“WE’RE NOT BROKE” | directors, Karin Hayes & Victoria Bruce
[PREMIERE SCREENING: Sunday, January 22 9:00 pm –Temple Theatre, Park City]
As a young kid, I dreamed of being a theater actor (or a veterinarian). It wasn’t until I went to a screening of Robert M. Young’s film Triumph of the Spirit, that I knew I wanted to be able to tell incredibly powerful stories in this same way. I listened, engrossed, as Young, Willem Dafoe, Edward James Olmos and the story’s real-life main character, Salamo Arouch, spoke about the real events and the filmmaking process. By the rousing applause and Q&A afterwards, I could tell the entire audience had been deeply affected by the story. This was what I wanted to be able to accomplish through film.
When the initial idea for our documentary We’re Not Broke came about, I wasn’t completely sure how we’d visually convey various tax-related themes (the world of anything tax-related certainly isn’t known for its visual appeal), but felt that if we could make an often-complicated topic accessible to a large audience, we would succeed. In the middle of production, our film took a turn, and we began to follow various U.S. Uncut activists around the country. This led us to the start of Occupy Wall Street in September 2011 with cameras in hand, and a story in the midst of unfolding.
I don’t really identify as an artist. And even now, on my fourth film, and after reaching the pinnacle of independent doc success by scoring a Sundance premiere, I still find it hard to identify myself as a filmmaker. I’m just a storyteller. For me, film isn’t a choice that I make, rather, how a story itself chooses to be revealed. When the choice a story makes is a book, I feel calm and content. When the choice is film, I feel panicked, unskilled and completely out of my element. But I still go there because I can’t resist the process of putting a million disparate puzzle pieces back in order.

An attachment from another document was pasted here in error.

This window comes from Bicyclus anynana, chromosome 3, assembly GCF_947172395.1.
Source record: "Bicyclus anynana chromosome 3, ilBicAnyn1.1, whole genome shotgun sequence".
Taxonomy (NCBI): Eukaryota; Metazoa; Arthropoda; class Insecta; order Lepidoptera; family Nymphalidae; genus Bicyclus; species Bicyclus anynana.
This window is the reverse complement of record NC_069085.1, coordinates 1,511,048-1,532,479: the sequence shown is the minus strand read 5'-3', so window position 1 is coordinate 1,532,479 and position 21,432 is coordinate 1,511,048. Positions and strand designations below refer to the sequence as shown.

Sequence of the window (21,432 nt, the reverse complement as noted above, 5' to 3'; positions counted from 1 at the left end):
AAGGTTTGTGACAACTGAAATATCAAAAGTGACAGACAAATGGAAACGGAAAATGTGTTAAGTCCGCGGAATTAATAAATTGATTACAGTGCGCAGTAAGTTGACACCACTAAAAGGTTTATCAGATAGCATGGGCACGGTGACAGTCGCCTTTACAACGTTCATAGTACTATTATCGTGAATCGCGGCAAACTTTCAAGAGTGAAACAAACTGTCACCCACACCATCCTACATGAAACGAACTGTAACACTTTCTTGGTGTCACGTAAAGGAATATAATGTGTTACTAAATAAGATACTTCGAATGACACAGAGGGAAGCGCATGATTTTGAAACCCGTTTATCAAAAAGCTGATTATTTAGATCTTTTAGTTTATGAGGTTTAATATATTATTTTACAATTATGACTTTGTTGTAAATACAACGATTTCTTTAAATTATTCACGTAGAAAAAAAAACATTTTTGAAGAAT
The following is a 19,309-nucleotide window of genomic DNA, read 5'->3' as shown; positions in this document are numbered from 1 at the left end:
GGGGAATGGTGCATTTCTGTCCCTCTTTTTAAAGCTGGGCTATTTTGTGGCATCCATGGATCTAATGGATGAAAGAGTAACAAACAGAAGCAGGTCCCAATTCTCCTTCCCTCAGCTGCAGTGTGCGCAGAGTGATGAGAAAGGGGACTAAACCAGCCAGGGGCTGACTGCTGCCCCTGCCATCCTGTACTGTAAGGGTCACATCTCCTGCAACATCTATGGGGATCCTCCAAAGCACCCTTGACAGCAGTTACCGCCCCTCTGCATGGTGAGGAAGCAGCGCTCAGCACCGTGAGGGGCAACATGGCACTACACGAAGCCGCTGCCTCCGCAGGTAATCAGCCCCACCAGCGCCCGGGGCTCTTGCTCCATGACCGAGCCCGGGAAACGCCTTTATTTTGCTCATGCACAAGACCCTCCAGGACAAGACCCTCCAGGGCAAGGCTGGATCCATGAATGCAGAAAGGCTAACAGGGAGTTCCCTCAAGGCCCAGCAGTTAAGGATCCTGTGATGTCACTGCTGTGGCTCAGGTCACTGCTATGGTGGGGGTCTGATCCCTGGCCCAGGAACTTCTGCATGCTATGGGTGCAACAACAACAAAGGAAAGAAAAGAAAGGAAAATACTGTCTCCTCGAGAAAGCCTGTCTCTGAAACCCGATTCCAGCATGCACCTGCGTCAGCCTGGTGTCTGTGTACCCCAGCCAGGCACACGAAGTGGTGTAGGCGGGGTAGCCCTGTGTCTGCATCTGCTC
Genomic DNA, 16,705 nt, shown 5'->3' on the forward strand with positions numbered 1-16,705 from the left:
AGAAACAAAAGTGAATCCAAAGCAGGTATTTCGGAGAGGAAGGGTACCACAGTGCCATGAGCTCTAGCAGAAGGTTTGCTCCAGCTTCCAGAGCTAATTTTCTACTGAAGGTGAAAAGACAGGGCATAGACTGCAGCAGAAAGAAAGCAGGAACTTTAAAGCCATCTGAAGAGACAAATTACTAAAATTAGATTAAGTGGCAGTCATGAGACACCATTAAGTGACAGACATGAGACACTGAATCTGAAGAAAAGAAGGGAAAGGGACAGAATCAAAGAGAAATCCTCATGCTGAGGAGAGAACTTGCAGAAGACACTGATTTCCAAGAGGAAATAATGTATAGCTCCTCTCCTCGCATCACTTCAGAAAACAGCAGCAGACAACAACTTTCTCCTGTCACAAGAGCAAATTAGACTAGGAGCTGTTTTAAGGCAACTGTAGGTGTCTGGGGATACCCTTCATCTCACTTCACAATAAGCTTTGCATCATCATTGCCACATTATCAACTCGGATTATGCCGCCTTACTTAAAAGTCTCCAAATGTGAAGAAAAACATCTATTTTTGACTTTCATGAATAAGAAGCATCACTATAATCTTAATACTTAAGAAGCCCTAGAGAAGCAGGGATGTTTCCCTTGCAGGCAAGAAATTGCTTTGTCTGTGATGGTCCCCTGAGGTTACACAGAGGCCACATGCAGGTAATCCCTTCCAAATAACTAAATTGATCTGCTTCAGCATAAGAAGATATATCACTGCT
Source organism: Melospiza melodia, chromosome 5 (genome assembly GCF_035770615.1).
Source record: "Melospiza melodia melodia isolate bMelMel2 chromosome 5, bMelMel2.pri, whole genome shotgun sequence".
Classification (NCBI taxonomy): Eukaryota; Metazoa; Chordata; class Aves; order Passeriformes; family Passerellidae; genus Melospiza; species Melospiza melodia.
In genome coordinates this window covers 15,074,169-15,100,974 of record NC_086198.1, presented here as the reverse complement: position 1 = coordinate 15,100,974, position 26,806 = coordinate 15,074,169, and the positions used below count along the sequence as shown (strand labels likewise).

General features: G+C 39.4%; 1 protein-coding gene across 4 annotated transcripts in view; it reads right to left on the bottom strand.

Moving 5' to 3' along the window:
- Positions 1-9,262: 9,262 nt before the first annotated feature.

After Karin’s and my last film, Pip & Zastrow: An American Friendship, I rejected the idea of another road down fundraising hell. Karin would try to entice me with one interesting humanitarian or environmental story after another, but I couldn’t be swayed. “Unless you can show me the money,” I’d say, “I will never make another film! I will not make a film unless someone comes with the entire budget and asks us to make a film that I can get passionate about.”
August 2010: In walks Charles Davidson, Publisher of The American Interest magazine. I was thrilled when he asked me to write a book on the subject of tax havens and how tax inequality is destroying the economy in our country. But after several meetings and hashing out the topic, it was apparent that the story was asking to be made into a film. Alas, I sighed. Charles came on as our Executive Producer and funded the doc from start to finish. And We’re Not Broke went marching toward a release just as the entire world was waking up to the topic of economic inequality for the first time since the Great Depression.